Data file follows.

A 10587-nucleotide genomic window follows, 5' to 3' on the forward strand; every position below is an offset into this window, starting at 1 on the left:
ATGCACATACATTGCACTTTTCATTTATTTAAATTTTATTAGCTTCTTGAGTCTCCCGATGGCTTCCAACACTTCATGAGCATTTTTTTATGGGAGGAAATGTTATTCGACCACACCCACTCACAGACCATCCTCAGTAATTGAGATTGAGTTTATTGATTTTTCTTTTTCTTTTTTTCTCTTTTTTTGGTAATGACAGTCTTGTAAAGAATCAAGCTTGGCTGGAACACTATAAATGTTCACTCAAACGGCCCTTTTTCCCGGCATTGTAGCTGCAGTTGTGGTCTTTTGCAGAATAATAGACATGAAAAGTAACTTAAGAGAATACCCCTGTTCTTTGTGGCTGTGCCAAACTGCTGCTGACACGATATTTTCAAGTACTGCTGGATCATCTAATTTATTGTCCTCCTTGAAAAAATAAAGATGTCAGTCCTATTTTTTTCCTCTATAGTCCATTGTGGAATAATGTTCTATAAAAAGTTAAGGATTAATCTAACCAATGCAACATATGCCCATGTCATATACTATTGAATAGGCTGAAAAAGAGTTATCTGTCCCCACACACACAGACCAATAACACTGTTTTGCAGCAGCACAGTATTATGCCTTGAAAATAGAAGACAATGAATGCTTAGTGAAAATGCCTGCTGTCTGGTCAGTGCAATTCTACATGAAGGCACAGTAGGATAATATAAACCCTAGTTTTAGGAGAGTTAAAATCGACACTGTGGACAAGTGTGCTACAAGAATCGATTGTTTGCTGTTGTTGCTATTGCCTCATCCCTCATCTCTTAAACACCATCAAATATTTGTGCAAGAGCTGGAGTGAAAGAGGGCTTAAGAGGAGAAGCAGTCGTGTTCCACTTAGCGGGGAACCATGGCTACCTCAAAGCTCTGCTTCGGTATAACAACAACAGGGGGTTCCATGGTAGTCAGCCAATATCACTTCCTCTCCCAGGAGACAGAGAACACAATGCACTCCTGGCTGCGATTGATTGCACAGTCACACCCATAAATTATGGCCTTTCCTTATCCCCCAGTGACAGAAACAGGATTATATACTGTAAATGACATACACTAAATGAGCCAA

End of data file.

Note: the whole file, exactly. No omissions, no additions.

A 10587-nucleotide genomic window follows, 5' to 3' on the forward strand; every position below is an offset into this window, starting at 1 on the left:
ATGCACATACATTGCACTTTTCATTTATTTAAATTTTATTAGCTTCTTGAGTCTCCCGATGGCTTCCAACACTTCATGAGCATTTTTTTATGGGAGGAAATGTTATTCGACCACACCCACTCACAGACCATCCTCAGTAATTGAGATTGAGTTTATTGATTTTTCTTTTTCTTTTTTTCTCTTTTTTTGGTAATGACAGTCTTGTAAAGAATCAAGCTTGGCTGGAACACTATAAATGTTCACTCAAACGGCCCTTTTTCCCGGCATTGTAGCTGCAGTTGTGGTCTTTTGCAGAATAATAGACATGAAAAGTAACTTAAGAGAATACCCCTGTTCTTTGTGGCTGTGCCAAACTGCTGCTGACACGATATTTTCAAGTACTGCTGGATCATCTAATTTATTGTCCTCCTTGAAAAAATAAAGATGTCAGTCCTATTTTTTTCCTCTATAGTCCATTGTGGAATAATGTTCTATAAAAAGTTAAGGATTAATCTAACCAATGCAACATATGCCCATGTCATATACTATTGAATAGGCTGAAAAAGAGTTATCTGTCCCCACACACACAGACCAATAACACTGTTTTGCAGCAGCACAGTATTATGCCTTGAAAATAGAAGACAATGAATGCTTAGTGAAAATGCCTGCTGTCTGGTCAGTGCAATTCTACATGAAGGCACAGTAGGATAATATAAACCCTAGTTTTAGGAGAGTTAAAATCGACACTGTGGACAAGTGTGCTACAAGAATCGATTGTTTGCTGTTGTTGCTATTGCCTCATCCCTCATCTCTTAAACACCATCAAATATTTGTGCAAGAGCTGGAGTGAAAGAGGGCTTAAGAGGAGAAGCAGTCGTGTTCCACTTAGCGGGGAACCATGGCTACCTCAAAGCTCTGCTTCGGTATAACAACAACAGGGGGTTCCATGGTAGTCAGCCAATATCACTTCCTCTCCCAGGAGACAGAGAACACAATGCACTCCTGGCTGCGATTGATTGCACAGTCACACCCATAAATTATGGCCTTTCCTTATCCCCCAGTGACAGAAACAGGATTATATACTGTAAATGACATACACTAAATGAGCCAA